As a candidate, Barack Obama said he would provide $4 billion in tax credits and loan guarantees for American auto companies to build fuel-efficient cars. As part of the promise, Obama said the tax credits and loans would help employ American workers.
The Advanced Technology Vehicles Manufacturing Loan Program is the product of a 2007 law, but it didn't award loans until 2009, under Obama. Five projects have received this kind of loan from the Energy Department, amounting to about $8.4 billion in assistance. The loans help finance the production of vans that run on compressed natural gas, electric-vehicle battery packs, electric motors, and two types of plug-in hybrids. Also, the campaign promise called for building fuel-efficient cars in the United States and all of these projects take place in American facilities.
One caveat: Since these are direct loans, they do not leverage financing from a third party, as a loan guarantee might. But they do encourage investment in the fuel-efficient car industry. A separate Energy Department loan program -- the one that famously subsidized the solar company Solyndra -- provides a $132 million-loan guarantee for the development of a cellulosic ethanol facility, which would produce transportation biofuels. Relative to other Energy Department loans, it's not much money, but it does meet the letter of Obama's promise about loan guarantees.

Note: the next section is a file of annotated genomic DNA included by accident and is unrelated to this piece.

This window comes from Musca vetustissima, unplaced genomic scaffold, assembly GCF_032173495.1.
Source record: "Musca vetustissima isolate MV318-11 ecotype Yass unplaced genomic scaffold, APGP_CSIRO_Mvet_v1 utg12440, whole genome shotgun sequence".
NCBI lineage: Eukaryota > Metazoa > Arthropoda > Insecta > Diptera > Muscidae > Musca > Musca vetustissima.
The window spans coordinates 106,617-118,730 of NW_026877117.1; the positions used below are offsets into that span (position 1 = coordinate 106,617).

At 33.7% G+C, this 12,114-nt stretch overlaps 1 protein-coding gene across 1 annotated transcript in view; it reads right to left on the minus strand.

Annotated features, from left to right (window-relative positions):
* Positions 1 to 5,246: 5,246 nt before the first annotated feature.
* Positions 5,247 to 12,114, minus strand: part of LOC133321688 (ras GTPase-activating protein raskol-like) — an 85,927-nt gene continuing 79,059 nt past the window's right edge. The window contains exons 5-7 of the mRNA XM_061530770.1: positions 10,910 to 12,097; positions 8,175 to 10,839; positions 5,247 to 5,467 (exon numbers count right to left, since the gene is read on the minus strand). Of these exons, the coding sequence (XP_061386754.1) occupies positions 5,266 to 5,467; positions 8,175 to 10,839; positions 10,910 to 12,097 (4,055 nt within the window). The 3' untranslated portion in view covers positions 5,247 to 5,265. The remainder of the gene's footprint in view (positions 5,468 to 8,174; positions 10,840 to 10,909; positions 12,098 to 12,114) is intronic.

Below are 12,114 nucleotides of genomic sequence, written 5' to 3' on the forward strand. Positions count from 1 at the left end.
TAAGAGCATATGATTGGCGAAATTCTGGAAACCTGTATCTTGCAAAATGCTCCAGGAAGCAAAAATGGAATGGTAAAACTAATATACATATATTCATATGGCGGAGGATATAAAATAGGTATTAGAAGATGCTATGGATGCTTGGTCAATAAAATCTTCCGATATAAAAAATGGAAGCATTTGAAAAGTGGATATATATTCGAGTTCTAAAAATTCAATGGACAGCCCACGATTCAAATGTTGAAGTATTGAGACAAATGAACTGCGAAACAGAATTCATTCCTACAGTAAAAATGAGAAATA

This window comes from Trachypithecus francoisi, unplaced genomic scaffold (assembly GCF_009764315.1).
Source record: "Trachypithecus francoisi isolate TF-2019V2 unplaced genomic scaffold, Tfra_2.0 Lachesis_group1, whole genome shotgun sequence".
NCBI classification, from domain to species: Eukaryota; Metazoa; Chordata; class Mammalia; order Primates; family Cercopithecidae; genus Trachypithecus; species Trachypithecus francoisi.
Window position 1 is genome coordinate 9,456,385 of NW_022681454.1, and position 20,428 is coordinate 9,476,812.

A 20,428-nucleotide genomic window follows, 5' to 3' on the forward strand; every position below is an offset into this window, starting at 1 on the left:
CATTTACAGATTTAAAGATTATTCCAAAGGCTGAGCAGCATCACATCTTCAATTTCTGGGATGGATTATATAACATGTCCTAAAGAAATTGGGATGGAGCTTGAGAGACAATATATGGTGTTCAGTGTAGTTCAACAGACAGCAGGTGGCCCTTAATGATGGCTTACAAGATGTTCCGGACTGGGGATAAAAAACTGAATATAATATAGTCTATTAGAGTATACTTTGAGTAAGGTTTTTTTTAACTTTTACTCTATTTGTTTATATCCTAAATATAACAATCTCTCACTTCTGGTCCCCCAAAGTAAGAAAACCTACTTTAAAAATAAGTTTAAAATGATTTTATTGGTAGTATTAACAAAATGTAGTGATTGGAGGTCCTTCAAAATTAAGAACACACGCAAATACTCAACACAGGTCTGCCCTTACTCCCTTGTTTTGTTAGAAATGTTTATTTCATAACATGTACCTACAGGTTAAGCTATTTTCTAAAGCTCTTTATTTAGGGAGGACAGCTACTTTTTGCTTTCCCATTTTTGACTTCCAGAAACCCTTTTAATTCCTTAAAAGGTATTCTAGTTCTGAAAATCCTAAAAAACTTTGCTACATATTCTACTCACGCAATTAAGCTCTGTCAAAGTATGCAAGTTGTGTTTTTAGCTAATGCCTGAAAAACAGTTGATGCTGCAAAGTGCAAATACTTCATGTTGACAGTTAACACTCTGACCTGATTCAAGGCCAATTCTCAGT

That covers Obama's promise for loans, but what about tax credits? The American Recovery and Reinvestment Act, better known as the economic stimulus, provided $2.3 billion in tax credits for investment in advanced energy manufacturing. The government has assigned that money for 183 projects, with recipients such as the American branches of Volkswagen, Honda and Mitsubishi, as well as lesser-known fuel-cell manufacturers, biofuel facilities and electric-vehicle auto plants.
Obama's campaign promise mentioned employing American workers and this tax credit program used domestic job creation as part of its selection criteria.
We also think it's worth noting that the federal government provides tax credits on buying hybrids and alternative-fuel vehicles. Those tax incentives are supposed to increase consumer demand for fuel-efficient vehicles, which might in turn spur production of fuel-efficient cars.
On the campaign trail, Obama said he would provide $4 billion in tax credits and loans for American production of fuel-efficient cars. He exceeded this goal by far. We rate this a Promise Kept.